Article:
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Creating a Mentoring Culture: The Organization's Guide Paperback – April 8, 2005

9 customer reviews
ISBN-13: 978-0787964016 ISBN-10: 0787964018

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Creating a Mentoring Culture: The Organization's Guide + The Mentor's Guide: Facilitating Effective Learning Relationships + The Mentee's Guide: Making Mentoring Work for You
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Editorial Reviews

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Q&A with the Author
Author Lois Zachary
What is a mentoring culture and why is it so important?
Organizations that continuously create value for mentoring achieve amazing results. They report increased retention rates, improved morale, increased organizational commitment and job satisfaction, accelerated leadership development, better succession planning, reduced stress, stronger and more cohesive teams, and heightened individual and organizational learning.

Effective organizational mentoring can and does exist without the presence of an established mentoring culture but it requires considerable more time and effort to maintain and ensure programmatic growth and sustainability. A mentoring culture raises the bar of mentoring practice for everyone. Individual mentoring programs and relationships achieve greater long-term impact because the mentoring culture sustains a continuum of expectation, which, in turn, generates a standard and consistency of good mentoring practice.

There are eight hallmarks that contribute to creating a vibrant and full mentoring culture. Each hallmark is differentiated from the others, yet they are interdependent. The eight hallmarks — accountability, alignment, communication, value and visibility, demand, multiple mentoring opportunities, education and training, and safety nets — manifest themselves differently in each organization depending on the organization’s current mentoring practices. In a mentoring culture all hallmarks are present, at least to some degree. The more consistently that the practices of each hallmark are present, the fuller and more robust the mentoring culture and the more sustainable it is likely to be.

What did you hope to accomplish by writing this book?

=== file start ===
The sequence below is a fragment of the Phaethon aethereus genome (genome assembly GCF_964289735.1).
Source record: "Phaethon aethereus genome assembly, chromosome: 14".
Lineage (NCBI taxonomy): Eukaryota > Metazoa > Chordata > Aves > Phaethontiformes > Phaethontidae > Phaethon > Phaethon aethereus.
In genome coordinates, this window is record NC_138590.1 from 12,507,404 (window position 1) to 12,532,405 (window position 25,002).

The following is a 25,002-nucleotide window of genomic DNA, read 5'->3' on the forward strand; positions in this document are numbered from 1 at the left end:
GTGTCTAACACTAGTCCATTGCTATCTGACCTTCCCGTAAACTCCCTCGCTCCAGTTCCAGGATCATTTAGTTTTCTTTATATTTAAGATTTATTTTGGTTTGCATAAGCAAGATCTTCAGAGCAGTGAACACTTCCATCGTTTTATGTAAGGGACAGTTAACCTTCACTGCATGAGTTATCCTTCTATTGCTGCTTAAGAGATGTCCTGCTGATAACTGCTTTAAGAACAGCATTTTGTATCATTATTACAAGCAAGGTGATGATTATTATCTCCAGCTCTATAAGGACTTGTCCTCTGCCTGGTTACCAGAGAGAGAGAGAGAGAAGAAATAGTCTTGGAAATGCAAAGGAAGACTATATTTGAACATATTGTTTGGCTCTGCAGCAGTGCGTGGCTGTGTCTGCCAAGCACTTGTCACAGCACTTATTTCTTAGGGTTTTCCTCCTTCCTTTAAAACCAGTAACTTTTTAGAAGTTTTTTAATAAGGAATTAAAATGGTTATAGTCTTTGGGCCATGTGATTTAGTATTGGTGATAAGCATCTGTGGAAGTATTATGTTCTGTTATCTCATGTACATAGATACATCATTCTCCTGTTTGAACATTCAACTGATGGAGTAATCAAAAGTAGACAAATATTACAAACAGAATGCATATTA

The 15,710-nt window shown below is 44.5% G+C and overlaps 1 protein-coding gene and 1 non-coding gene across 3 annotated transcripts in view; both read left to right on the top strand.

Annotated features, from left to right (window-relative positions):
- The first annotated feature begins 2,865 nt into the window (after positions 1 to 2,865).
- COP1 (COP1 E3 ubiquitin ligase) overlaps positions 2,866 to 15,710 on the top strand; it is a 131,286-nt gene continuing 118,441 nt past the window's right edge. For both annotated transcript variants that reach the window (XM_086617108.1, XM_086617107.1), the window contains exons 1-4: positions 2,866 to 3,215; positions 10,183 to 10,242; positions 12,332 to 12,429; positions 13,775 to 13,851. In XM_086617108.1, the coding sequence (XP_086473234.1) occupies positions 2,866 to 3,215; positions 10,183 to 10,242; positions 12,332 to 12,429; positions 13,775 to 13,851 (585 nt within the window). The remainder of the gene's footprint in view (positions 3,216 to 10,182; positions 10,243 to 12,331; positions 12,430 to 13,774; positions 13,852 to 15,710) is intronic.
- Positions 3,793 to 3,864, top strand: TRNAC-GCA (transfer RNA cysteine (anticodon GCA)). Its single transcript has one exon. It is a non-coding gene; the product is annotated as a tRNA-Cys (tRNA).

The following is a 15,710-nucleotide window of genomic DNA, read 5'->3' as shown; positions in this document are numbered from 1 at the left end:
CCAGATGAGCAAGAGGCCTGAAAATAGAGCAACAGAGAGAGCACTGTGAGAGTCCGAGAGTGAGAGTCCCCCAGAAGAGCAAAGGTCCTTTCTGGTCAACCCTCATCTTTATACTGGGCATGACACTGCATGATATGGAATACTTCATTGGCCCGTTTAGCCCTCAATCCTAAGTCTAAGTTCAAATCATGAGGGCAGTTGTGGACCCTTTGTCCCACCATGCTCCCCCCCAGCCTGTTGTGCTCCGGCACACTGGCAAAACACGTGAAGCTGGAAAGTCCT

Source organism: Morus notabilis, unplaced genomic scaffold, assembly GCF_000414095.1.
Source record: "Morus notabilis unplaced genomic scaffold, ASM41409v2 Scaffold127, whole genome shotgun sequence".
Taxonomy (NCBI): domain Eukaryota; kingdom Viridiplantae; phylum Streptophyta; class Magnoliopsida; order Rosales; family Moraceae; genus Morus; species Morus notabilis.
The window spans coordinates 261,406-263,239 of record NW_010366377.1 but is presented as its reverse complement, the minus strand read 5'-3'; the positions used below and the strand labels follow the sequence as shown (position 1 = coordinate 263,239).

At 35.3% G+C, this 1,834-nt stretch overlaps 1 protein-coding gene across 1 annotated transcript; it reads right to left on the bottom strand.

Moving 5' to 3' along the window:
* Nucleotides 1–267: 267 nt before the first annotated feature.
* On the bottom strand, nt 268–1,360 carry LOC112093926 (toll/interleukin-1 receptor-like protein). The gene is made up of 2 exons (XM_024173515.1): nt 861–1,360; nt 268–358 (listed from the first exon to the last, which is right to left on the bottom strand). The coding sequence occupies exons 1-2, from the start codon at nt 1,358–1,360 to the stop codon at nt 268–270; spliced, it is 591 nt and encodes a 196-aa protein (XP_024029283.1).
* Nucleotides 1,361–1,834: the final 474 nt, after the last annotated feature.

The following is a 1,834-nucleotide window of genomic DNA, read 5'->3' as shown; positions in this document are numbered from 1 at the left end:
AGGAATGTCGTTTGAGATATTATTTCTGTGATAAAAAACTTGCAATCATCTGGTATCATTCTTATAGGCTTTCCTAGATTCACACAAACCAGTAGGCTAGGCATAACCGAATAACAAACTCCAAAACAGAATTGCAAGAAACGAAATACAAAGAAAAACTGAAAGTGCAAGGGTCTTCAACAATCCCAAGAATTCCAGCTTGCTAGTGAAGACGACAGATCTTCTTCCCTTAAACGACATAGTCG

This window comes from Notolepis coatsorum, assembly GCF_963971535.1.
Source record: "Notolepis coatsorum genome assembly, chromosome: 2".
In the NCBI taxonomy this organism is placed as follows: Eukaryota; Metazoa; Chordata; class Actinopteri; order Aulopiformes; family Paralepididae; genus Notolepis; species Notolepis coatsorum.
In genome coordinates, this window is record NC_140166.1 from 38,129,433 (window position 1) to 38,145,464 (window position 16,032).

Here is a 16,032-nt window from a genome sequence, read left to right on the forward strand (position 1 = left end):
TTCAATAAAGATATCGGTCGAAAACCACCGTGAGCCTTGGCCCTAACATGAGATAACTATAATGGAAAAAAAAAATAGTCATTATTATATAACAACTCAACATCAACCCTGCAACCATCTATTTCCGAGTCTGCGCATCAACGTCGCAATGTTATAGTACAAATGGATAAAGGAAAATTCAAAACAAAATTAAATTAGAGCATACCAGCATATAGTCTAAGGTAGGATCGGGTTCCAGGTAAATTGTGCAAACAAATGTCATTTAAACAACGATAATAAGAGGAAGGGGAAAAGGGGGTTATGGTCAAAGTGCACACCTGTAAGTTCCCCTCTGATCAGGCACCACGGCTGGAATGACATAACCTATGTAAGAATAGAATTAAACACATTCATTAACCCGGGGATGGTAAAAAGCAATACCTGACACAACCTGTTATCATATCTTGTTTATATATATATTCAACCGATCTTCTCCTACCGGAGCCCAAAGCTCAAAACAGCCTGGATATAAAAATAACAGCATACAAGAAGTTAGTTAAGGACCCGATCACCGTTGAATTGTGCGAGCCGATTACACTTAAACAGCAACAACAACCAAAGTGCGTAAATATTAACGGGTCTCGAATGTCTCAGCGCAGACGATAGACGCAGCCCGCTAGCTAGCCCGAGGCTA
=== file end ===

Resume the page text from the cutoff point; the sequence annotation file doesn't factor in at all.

I wrote this book for organizational leaders charged with strategic mentoring launch and implementation, change agents, mentoring leadership, mentoring program developers and administrators, program managers, staff developers, corporate HR learning and development departments, and mentoring task forces. My goal was to help my readers take mentoring in their organizations to the next level – whether they were thinking about starting a new initiative, implementing an existing one, jump starting a stalled one, institutionalizing process improvements or keeping mentoring fresh and creative. I felt it was important to stimulate purposeful reflection and action and to raise the level of discourse and dialogue about mentoring in order to enhance organizational mentoring practices.

How does this book fit into the mentoring family of resources that you have written?
My books, together with our Mentoring Excellence Toolkits, provide a comprehensive set of resources for promoting mentoring excellence within organizations. Creating a Mentoring Culture (2005) is a practical guide for thinking about mentoring from a broad and deep strategic perspective, for creating a culture in which mentoring is a well-honed and practiced competency. It is a guide to creating a culture in which mentoring lives as natural and normative-- and in which mentoring excellence is the standard of practice. The Mentee's Guide: Making Mentoring Work for You (2009), that I wrote with Lory Fischler, takes readers through all four phases of being a mentee and provides answers to many of the most frequently asked questions about how to make the most of a mentoring relationship, while providing strategies for success. The Mentor's Guide, 2nd Edition (2012) provides the framework needed to help other successfully navigate their journey – no matter what career, profession or educational setting the mentee is situated in.